This type of cover offers a high level of protection and equips businesses with the tools they need to survive financially.
The financial losses a business may suffer as a result of cyber theft can be quite substantial. According to the Cyber Aware National Report, a cyber breach can in many cases cost $1,000 to $5,000 in damages, with over two-thirds of businesses unable to cover these costs.
Generally speaking, the more data that is compromised, the greater the cost will be. If your company falls victim to a large breach of data, the number of associated expenses incurred may surprise you. Some of the key costs include:
Detecting a breach and notifying the affected parties. Sophisticated breaches may take months to notice, which can allow damage—and expenses—to accumulate until the problem is discovered.
Mitigating and repairing the damage. This may require the assistance of a computer expert.
Losing business and clients. Lost business has been shown to make of the biggest percentage of losses resulting from data breaches. When a business loses its reputation and is no longer seen as trustworthy or secure by its customers, the impact can be huge.
Fines and penalties. This can be imposed from a number of sources if you don't protect sensitive data. while you may have to pay damages to settle claims against your business.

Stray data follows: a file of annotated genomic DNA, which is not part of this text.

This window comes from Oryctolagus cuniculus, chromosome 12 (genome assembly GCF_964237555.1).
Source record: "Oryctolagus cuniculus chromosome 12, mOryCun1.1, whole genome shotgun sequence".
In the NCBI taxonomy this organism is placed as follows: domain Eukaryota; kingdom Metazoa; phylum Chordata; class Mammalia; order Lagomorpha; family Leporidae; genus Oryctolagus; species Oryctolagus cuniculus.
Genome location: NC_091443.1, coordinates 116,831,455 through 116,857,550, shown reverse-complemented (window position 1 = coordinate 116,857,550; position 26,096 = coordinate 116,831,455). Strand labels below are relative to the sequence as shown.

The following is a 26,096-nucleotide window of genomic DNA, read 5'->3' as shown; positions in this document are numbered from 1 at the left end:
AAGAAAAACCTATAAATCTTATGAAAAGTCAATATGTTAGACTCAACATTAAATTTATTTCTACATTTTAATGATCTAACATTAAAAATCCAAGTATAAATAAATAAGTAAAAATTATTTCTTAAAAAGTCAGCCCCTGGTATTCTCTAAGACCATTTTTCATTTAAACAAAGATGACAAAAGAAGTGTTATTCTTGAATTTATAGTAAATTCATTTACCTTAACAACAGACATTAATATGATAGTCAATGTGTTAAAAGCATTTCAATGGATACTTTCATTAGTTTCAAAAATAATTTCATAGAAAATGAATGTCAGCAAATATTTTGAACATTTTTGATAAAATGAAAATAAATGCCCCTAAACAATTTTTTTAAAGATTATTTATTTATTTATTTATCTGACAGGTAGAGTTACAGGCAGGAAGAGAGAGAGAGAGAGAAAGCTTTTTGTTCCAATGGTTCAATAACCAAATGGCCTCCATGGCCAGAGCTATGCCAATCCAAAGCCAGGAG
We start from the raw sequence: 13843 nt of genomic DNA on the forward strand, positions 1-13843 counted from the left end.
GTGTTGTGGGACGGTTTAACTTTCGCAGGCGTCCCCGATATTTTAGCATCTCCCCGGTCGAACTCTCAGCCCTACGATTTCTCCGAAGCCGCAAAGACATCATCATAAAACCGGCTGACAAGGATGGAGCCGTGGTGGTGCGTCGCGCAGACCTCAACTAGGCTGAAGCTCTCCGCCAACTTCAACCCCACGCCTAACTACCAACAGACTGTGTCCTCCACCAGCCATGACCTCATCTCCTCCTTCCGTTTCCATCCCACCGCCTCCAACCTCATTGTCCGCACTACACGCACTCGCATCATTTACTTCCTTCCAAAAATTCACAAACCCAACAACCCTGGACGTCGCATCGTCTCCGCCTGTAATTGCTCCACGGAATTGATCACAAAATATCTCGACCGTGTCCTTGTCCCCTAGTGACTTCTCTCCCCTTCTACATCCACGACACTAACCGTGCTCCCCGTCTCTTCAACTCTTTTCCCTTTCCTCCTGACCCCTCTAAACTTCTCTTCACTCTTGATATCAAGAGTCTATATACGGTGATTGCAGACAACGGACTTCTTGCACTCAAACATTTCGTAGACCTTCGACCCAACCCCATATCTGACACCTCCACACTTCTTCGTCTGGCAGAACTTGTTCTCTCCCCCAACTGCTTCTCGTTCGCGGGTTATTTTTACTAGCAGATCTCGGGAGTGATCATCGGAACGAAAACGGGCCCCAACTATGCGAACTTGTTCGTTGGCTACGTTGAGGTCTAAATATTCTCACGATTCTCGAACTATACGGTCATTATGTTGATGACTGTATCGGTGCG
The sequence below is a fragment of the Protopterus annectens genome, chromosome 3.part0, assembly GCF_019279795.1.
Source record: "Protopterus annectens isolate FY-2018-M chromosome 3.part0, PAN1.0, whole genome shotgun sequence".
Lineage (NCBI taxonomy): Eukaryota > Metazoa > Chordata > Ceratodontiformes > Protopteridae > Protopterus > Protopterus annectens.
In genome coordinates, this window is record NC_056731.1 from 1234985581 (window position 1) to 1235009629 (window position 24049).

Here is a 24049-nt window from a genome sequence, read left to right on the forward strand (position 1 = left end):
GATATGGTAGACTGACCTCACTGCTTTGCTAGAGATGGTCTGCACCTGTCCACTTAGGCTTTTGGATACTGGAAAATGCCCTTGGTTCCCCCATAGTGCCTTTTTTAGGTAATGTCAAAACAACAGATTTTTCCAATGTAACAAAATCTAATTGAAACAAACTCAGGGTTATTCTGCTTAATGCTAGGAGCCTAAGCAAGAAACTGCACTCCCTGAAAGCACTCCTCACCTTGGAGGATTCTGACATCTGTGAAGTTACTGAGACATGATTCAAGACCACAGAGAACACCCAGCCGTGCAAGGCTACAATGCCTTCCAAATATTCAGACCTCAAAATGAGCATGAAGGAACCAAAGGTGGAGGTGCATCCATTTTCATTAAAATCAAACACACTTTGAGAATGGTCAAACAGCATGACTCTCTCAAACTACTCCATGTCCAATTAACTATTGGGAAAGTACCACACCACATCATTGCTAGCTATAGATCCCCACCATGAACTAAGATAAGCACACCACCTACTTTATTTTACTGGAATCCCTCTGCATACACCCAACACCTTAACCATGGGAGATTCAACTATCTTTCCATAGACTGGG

Inability to perform business as usual. A data breach can also cause a significant disruption to the everyday running of your business, pulling IT and key management staff away from their regular duties and resulting in a loss of productivity.
Cost of introducing tighter safety measures. Add in the possible cost of introducing enhanced security and monitoring protocols and you’re looking at a significantly costly exercise for your business.
The sum insured. The higher the sum insured you select, the more your premiums will be.
The range of cover you select. If you decide to add additional options to your policy to make it more suitable for your business, you will need to pay more for cover.
The risks you face. The insurer will assess the unique risks your business faces when determining the cost of cover - for example, a business that collects online payment information from customers may a have a higher level of risk than another business that does not.
The protection measures you have in place. The insurer will assess what protective measures your business has in place to safeguard against cyber attacks.